Prying Open Google’s Closed Books
Everyone knows Google has scanned tens of millions of books, including over 3 million books in the public domain, and that it got most of these books from many different libraries, public and private.
What most don’t know is that Google forces those libraries to use technology to restrict Internet access to those digital copies, even the public domain books that are no longer copyrighted.
Under Google’s contracts, those libraries must deploy “technological measures” to prevent other libraries, digital archives, researchers, competing search engines, and others from downloading and analyzing the content of those public domain books. That’s wrong. Public domain books should always be accessible by the public, and not locked up by Google’s technology.
What are “technological measures” or TPMs? Think DRM, encryption, and other access controls typically used to protect copyrighted music and movies from piracy. TPMs like the ones Google requires are backed up by the force of law, specifically Section 1201 of the Digital Millennium Copyright Act. That law imposes civil and criminal penalties on anyone who tries to circumvent or disable TPMs without permission of the copyright owner. We believe strongly that this law should never be used by Google to threaten civil and criminal liability on users of digital public domain books, particularly where such threats could cause substantial harm to competition.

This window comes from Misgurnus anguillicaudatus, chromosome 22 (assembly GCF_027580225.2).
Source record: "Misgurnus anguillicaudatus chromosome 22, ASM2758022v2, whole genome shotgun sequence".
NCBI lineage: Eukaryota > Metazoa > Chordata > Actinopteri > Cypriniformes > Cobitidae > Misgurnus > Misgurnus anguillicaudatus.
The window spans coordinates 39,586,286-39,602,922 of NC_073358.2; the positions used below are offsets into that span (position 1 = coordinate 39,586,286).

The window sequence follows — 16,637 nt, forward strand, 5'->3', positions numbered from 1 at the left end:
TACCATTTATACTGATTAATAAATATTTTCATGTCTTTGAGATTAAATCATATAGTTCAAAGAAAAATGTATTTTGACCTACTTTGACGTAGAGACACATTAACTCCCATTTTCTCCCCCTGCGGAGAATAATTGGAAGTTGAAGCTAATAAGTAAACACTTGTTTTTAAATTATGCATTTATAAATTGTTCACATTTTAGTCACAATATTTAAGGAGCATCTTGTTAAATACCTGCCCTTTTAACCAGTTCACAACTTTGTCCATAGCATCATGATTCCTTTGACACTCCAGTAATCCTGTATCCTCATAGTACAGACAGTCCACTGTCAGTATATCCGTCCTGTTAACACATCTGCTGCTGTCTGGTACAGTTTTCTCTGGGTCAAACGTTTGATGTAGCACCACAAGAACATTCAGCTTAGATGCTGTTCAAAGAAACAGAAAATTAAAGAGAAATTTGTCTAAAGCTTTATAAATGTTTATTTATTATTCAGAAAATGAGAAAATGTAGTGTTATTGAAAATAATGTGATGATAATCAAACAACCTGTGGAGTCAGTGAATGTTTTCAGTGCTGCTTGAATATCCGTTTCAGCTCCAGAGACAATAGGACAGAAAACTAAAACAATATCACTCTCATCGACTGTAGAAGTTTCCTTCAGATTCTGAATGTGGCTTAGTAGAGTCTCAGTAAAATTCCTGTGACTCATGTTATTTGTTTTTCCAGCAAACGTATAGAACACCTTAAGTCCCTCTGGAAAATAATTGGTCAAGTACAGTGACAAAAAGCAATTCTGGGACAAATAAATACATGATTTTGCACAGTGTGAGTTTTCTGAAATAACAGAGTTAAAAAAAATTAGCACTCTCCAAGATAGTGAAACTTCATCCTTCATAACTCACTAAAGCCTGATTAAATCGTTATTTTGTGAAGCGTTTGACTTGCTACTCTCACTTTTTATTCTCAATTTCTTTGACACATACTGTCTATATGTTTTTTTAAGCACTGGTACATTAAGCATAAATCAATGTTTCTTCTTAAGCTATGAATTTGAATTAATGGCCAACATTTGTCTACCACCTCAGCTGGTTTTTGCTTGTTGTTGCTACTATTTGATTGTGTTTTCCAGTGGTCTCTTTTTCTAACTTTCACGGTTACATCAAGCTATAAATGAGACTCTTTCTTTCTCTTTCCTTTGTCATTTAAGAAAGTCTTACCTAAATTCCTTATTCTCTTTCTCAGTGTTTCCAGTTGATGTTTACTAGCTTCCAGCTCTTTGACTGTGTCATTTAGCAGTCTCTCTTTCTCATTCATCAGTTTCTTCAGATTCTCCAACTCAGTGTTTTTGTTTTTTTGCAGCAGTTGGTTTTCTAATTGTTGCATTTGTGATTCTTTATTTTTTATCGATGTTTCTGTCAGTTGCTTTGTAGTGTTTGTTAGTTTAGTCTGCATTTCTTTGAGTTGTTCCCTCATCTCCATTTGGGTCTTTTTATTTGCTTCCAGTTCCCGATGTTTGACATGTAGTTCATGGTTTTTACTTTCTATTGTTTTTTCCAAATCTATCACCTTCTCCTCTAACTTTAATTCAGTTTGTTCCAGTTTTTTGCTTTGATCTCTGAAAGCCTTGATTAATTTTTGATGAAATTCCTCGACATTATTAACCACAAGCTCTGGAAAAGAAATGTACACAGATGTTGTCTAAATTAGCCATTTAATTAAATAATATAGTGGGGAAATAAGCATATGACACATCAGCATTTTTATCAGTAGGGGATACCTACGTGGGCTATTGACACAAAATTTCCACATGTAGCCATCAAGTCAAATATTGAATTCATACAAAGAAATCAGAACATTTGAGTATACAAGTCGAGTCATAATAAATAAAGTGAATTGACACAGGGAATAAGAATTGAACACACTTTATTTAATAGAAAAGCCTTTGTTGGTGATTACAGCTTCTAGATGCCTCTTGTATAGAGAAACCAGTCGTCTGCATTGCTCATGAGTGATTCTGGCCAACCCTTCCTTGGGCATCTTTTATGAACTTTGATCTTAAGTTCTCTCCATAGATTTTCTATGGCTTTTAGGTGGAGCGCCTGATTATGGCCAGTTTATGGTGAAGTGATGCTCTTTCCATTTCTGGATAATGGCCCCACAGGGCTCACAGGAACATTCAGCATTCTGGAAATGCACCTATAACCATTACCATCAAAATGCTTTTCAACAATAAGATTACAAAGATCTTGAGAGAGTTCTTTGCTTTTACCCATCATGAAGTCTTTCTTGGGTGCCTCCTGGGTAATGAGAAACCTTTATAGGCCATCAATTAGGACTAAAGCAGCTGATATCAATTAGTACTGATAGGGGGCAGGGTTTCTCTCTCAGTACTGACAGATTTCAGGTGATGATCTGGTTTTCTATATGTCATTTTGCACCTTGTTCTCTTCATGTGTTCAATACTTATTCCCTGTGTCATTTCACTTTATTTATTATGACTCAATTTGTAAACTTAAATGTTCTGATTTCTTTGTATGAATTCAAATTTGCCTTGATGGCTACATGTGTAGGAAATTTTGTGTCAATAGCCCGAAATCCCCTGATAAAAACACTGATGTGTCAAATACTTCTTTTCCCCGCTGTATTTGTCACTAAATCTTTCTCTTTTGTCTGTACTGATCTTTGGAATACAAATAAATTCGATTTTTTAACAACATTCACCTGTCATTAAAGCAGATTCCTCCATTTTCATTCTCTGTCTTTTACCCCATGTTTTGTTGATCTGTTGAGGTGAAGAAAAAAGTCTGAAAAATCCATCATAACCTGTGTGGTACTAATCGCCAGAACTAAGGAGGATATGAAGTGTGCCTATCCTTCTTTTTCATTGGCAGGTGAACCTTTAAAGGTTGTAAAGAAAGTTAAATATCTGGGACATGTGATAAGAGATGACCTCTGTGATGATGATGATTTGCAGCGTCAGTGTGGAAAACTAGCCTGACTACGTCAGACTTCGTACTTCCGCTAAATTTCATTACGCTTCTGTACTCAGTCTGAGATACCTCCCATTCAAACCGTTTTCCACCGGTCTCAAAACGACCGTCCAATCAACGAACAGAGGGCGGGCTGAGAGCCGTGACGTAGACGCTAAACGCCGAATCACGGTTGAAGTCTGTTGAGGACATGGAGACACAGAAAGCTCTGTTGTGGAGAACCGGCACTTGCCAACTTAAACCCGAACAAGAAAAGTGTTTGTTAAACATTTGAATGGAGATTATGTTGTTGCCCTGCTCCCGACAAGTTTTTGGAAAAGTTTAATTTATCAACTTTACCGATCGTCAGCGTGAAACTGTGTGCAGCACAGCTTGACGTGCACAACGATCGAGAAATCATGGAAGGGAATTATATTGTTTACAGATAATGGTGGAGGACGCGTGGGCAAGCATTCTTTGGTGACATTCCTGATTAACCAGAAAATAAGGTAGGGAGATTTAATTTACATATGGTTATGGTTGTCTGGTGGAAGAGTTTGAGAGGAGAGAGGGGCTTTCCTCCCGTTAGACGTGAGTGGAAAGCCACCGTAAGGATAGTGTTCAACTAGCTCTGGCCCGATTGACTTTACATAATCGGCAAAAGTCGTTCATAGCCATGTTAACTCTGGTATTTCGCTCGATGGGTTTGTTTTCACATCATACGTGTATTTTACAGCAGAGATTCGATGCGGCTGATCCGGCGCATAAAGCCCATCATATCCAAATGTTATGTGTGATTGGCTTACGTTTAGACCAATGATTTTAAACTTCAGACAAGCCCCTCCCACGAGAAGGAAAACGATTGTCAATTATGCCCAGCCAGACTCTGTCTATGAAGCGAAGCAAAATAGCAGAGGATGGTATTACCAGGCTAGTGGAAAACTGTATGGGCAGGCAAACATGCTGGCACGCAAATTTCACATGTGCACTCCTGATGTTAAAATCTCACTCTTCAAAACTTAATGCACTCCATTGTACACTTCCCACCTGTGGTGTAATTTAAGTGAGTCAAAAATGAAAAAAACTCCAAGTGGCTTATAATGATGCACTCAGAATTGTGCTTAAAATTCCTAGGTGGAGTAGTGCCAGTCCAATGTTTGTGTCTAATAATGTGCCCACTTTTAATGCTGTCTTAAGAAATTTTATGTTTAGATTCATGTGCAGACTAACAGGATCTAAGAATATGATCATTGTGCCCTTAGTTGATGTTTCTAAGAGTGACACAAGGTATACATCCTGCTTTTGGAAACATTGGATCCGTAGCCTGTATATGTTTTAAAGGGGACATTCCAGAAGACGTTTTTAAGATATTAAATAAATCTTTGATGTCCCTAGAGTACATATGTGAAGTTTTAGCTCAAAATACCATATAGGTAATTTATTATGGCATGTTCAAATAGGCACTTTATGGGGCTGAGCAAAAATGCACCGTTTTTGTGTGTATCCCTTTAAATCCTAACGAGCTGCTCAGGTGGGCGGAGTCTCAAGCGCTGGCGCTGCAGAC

Fortunately, every three years the United States Copyright Office examines how TPMs are used to see if they are inhibiting the legitimate, non-infringing use of creative works. Today we filed comments asking the Copyright Office to make clear that Google cannot invoke the law against users of public domain books. We’ve seen Google take many tortured public policy positions throughout the GBS saga, but it is still shocking to watch the company that promotes everything “open” resort to a scheme to keep public domain books “closed.”